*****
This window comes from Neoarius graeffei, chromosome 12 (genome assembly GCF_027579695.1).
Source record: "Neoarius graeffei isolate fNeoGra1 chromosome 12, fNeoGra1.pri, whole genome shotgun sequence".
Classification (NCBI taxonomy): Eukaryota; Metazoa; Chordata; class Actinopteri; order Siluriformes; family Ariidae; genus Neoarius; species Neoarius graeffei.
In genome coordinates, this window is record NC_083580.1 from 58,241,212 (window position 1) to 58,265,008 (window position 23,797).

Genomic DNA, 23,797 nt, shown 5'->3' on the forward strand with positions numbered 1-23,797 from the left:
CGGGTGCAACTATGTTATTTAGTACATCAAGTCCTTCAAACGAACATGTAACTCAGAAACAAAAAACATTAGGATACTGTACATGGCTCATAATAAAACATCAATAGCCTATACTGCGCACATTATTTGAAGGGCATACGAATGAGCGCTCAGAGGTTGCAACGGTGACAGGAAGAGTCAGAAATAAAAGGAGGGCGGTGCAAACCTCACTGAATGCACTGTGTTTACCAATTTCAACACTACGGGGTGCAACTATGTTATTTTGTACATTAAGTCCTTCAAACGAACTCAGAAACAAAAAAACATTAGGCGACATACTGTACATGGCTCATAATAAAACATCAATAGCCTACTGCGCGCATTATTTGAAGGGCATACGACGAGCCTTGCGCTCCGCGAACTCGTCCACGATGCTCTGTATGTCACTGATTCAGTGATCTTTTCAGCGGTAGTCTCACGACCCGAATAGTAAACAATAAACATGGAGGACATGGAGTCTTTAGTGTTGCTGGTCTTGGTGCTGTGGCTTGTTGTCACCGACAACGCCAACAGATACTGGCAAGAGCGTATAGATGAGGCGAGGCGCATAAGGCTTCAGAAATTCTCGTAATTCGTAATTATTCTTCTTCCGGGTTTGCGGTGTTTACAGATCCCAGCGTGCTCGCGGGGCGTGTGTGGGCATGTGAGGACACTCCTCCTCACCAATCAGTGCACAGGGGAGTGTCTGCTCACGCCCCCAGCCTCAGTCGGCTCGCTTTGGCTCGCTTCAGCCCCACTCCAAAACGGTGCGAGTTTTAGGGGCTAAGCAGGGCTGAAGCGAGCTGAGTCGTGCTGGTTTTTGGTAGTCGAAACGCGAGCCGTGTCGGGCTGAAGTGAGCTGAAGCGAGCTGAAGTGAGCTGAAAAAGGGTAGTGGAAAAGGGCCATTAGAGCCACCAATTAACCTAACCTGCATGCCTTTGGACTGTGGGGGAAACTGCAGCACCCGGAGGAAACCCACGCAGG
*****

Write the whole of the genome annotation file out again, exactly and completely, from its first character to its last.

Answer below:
This window comes from Neoarius graeffei, chromosome 12 (genome assembly GCF_027579695.1).
Source record: "Neoarius graeffei isolate fNeoGra1 chromosome 12, fNeoGra1.pri, whole genome shotgun sequence".
Classification (NCBI taxonomy): Eukaryota; Metazoa; Chordata; class Actinopteri; order Siluriformes; family Ariidae; genus Neoarius; species Neoarius graeffei.
In genome coordinates, this window is record NC_083580.1 from 58,241,212 (window position 1) to 58,265,008 (window position 23,797).

Genomic DNA, 23,797 nt, shown 5'->3' on the forward strand with positions numbered 1-23,797 from the left:
CGGGTGCAACTATGTTATTTAGTACATCAAGTCCTTCAAACGAACATGTAACTCAGAAACAAAAAACATTAGGATACTGTACATGGCTCATAATAAAACATCAATAGCCTATACTGCGCACATTATTTGAAGGGCATACGAATGAGCGCTCAGAGGTTGCAACGGTGACAGGAAGAGTCAGAAATAAAAGGAGGGCGGTGCAAACCTCACTGAATGCACTGTGTTTACCAATTTCAACACTACGGGGTGCAACTATGTTATTTTGTACATTAAGTCCTTCAAACGAACTCAGAAACAAAAAAACATTAGGCGACATACTGTACATGGCTCATAATAAAACATCAATAGCCTACTGCGCGCATTATTTGAAGGGCATACGACGAGCCTTGCGCTCCGCGAACTCGTCCACGATGCTCTGTATGTCACTGATTCAGTGATCTTTTCAGCGGTAGTCTCACGACCCGAATAGTAAACAATAAACATGGAGGACATGGAGTCTTTAGTGTTGCTGGTCTTGGTGCTGTGGCTTGTTGTCACCGACAACGCCAACAGATACTGGCAAGAGCGTATAGATGAGGCGAGGCGCATAAGGCTTCAGAAATTCTCGTAATTCGTAATTATTCTTCTTCCGGGTTTGCGGTGTTTACAGATCCCAGCGTGCTCGCGGGGCGTGTGTGGGCATGTGAGGACACTCCTCCTCACCAATCAGTGCACAGGGGAGTGTCTGCTCACGCCCCCAGCCTCAGTCGGCTCGCTTTGGCTCGCTTCAGCCCCACTCCAAAACGGTGCGAGTTTTAGGGGCTAAGCAGGGCTGAAGCGAGCTGAGTCGTGCTGGTTTTTGGTAGTCGAAACGCGAGCCGTGTCGGGCTGAAGTGAGCTGAAGCGAGCTGAAGTGAGCTGAAAAAGGGTAGTGGAAAAGGGCCATTAGAGCCACCAATTAACCTAACCTGCATGCCTTTGGACTGTGGGGGAAACTGCAGCACCCGGAGGAAACCCACGCAGG